A FIREFIGHTER injured by a falling tree branch near Tamworth is recovering after being released from hospital.
The accident comes as firefighters finally get the upper hand on the Moonbi bushfire, declaring it under control, and at patrol status.
The RFS said the young volunteer was struck in the head while fighting a blaze between Moonbi and Attunga, late on Wednesday, in difficult-to-reach country.
The falling tree branch hit the 18-year-old, and his fellow volunteers scrambled to help him.
The accident scene, in forest area between Garthowen, north east of Attunga, and the New England Gully Road, near Moonbi, was difficult for paramedics to access.
The Westpac Rescue Helicopter was eventually deployed about 7.30pm, and winched a doctor and paramedic into the accident scene.
The medical team stabilised the patient. He was then winched out and flown to Tamworth hospital in a stable condition.
RFS Superintendent Geoff Hogan said crews "took significant steps to contact NSW Ambulance" personnel, to help the volunteer.
"He was admitted overnight, and my understanding is that he has been released this morning and is doing well," he told the Leader.
"We're very glad and we work very hard to make sure all of our crews go home safe after their shifts.
"The safety of our crews is the top priority."
The bushfire was under control, the RFS confirmed on Thursday.
Crews get upper-hand on Moonbi fire
The nearby Moonbi fire, which threatened homes and properties in the Limbri area last week, has finally been moved to patrol status.
Superintendent Hogan said crews had worked hard to strengthen containment lines, and were confident the fire was contained, after burning through more than 6851 hectares.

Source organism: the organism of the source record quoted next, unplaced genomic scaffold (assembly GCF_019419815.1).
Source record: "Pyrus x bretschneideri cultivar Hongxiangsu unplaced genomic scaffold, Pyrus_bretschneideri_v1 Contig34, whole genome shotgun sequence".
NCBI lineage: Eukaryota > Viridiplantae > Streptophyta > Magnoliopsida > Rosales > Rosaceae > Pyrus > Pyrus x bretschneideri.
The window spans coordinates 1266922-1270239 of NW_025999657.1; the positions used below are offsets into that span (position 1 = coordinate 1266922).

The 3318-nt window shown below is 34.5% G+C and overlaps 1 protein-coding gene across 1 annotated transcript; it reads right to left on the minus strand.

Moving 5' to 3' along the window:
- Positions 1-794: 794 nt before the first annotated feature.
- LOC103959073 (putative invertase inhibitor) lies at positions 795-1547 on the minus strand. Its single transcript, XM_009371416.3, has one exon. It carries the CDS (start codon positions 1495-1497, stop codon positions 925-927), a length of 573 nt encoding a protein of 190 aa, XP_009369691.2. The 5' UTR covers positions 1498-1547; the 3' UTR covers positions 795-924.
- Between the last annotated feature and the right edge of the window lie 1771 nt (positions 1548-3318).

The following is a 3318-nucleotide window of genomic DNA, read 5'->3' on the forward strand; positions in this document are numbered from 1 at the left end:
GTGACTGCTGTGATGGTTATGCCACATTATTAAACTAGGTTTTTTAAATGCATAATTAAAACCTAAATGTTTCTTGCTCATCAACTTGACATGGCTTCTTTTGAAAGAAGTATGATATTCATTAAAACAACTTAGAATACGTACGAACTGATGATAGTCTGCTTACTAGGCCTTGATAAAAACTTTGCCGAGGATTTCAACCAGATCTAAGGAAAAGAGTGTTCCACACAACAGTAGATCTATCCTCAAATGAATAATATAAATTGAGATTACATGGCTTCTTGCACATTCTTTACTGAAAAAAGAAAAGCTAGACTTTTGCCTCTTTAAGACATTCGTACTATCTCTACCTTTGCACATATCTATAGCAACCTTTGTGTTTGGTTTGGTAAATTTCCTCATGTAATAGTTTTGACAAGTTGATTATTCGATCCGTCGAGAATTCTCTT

One crew continues to patrol the fire's edge, with a very high fire danger predicted on Friday.
"We had a significant number of lightning strikes in that storm late on Tuesday," Superintendent Hogan said.
"We dealt with the majority of those [on Wednesday].
"We have a fire up at Rockview, in the Barraba area, and we actually committed an entire strike team and an aircraft this morning to knock that fire down."
One strike team from out of the area remains in the Tamworth region, helping to fight the bushfires, in what has been a relentless start to the bushfire season. Thee Central West strike team have been here for more than two weeks, fighting the Moonbi fire, with crews being rotated through.
Exhausted crews have been battling blazes from Tenterfield down to Tamworth since August.
"We are very conscious of managing fatigue levels with all of our crews," Superintendent Hogan said.
"The fires have been running for a number of months here, and it's been really, really great work by all of our crews who have continued to work."